Tax The Rich! A Conference on Why & How
Wealth Tax for Multi-millionaires
Chuck Collins and Thea Lee discuss Wealth Taxes for Multi-millionaires at TAX THE RICH! A Conference on Why & How, April 10, 2019.
Reforming income, corporate, and capital gains taxes would go a long way toward addressing economic inequality in America, but there’s a whole category of money that goes virtually untaxed: wealth. Most Americans have little to no long-term wealth — maybe a modest savings account and a home. On the other hand, the wealthiest one percent of Americans own nearly 40% of American wealth, in just about every shape imaginable — stocks, summer mansions, private jets, and so on. Taxing some of these multimillionaires’ wealth would help finance essential programs and services rather than collect dust in their portfolios.
While prominent Democrats have proposed various ways of taxing the rich, Senator Elizabeth Warren has unveiled a plan to tax wealth itself. Her proposed wealth tax would enact a 2 percent levy on assets in excess of $50 million, and a 3 percent tax on billionaires. This would only touch the richest 75,000 households in America, but bring in an estimated $2.75 trillion over a decade. Beto O’Rourke has also said he’s on board, and more presidential candidates are sure to follow. More importantly, the American people are on board — 61% of voters, including 50% of Republicans, support a wealth tax.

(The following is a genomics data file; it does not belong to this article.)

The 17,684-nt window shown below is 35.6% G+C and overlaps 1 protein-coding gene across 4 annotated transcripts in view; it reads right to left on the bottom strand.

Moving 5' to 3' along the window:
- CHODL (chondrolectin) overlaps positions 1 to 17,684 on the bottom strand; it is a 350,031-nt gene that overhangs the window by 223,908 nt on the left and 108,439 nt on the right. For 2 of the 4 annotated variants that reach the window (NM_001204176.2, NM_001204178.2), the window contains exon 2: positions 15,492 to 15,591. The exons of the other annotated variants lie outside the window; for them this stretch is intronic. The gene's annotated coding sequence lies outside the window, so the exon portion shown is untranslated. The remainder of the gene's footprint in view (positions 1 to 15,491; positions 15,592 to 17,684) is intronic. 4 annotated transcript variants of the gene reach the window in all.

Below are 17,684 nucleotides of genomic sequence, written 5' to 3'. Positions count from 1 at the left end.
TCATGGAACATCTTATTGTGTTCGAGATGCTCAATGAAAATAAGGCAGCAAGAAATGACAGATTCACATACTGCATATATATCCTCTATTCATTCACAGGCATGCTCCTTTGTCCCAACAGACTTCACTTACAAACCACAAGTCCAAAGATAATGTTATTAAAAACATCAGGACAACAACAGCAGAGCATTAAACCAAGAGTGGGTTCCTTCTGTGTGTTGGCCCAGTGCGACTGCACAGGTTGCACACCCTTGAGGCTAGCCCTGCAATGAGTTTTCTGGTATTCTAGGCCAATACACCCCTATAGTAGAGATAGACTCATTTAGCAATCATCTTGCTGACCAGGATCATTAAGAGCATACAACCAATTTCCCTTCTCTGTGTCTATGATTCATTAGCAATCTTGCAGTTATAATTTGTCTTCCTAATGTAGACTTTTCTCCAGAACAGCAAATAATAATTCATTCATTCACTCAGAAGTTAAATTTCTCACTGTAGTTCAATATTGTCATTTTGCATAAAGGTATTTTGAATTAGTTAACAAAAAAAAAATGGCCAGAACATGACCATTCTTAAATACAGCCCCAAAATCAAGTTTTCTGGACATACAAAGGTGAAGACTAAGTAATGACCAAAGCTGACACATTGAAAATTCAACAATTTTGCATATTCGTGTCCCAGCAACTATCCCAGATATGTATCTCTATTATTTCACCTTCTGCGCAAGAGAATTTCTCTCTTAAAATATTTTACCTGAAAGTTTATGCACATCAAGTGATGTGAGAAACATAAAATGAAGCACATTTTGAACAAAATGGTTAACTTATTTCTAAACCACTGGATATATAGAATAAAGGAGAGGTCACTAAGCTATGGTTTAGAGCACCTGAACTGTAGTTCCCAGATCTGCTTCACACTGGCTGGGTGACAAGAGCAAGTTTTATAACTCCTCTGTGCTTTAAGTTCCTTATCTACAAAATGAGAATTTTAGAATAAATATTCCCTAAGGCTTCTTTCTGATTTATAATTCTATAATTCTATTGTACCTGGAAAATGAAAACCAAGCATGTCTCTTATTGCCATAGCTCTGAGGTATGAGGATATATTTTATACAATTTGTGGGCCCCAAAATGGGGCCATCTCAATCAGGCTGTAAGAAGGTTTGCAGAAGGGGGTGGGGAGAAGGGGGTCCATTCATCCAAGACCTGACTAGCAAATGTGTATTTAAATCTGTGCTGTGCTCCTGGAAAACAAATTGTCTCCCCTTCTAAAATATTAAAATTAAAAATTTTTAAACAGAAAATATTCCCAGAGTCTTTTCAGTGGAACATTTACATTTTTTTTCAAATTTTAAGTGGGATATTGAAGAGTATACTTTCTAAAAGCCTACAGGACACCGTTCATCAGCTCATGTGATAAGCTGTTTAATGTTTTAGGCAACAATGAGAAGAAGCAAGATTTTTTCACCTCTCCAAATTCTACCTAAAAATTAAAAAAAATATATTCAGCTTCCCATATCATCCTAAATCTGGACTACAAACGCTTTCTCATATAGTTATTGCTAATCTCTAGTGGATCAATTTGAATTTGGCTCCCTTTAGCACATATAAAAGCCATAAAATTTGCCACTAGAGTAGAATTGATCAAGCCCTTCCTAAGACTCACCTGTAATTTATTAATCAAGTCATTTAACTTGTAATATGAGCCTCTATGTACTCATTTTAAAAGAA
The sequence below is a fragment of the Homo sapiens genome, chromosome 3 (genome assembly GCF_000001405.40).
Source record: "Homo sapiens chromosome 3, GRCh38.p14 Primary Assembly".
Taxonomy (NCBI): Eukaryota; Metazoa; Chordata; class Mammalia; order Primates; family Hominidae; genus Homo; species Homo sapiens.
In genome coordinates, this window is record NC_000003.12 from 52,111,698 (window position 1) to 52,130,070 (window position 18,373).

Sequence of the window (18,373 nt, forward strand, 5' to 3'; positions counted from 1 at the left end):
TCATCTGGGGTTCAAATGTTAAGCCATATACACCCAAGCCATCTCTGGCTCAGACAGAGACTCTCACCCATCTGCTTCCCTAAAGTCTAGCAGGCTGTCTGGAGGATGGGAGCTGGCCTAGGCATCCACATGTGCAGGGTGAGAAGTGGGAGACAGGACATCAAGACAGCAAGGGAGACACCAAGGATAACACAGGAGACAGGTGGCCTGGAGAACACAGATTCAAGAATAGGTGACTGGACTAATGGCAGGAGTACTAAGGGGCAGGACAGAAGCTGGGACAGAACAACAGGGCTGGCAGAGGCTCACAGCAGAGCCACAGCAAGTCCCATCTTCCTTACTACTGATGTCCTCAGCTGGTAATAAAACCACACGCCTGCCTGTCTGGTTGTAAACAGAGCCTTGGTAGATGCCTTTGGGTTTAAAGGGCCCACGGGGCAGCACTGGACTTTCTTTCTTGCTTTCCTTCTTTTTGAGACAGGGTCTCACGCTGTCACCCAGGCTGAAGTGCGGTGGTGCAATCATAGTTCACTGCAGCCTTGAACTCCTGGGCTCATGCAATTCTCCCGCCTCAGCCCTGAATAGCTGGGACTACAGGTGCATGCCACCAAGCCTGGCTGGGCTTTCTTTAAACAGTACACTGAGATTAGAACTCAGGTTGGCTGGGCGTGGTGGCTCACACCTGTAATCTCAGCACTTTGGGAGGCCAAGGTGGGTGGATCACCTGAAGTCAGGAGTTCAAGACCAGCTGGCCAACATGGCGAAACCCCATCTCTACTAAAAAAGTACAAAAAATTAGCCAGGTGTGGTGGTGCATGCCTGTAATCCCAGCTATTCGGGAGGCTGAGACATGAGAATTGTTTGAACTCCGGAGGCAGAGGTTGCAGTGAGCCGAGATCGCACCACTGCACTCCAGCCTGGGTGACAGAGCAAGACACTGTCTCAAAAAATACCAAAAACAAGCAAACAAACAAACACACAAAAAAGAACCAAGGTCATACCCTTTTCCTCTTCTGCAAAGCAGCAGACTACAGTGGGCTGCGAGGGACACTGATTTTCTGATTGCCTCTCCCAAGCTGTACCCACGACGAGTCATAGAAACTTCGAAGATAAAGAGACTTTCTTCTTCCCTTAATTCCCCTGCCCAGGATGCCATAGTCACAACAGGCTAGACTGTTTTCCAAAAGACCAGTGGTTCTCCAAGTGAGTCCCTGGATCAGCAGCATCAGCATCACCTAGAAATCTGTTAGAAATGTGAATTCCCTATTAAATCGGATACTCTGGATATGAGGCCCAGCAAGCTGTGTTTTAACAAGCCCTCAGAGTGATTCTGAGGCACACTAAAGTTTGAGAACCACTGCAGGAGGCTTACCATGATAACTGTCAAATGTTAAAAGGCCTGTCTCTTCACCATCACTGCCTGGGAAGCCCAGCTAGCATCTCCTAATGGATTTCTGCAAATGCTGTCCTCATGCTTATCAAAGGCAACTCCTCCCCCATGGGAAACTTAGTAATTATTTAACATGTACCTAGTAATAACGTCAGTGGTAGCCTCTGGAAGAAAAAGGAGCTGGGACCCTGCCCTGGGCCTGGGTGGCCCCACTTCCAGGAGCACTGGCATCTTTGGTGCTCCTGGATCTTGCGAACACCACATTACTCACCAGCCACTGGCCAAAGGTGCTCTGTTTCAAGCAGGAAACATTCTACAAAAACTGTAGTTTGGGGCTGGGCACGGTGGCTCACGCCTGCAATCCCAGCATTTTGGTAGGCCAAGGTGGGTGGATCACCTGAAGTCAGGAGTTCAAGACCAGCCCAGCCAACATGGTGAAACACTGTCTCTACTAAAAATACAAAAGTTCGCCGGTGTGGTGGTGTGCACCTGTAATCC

For decades, corporations and the wealthy have paid a shrinking share of total taxes, leaving working Americans with more of the bill. And when Republican lawmakers give the wealthy breaks like in their new tax plan, they put programs like Social Security and Medicare on the chopping block to balance the books. Taxing excessive wealth would help not only keep those time-tested programs safe, but also help our country make the critical investments needed to face the challenges ahead.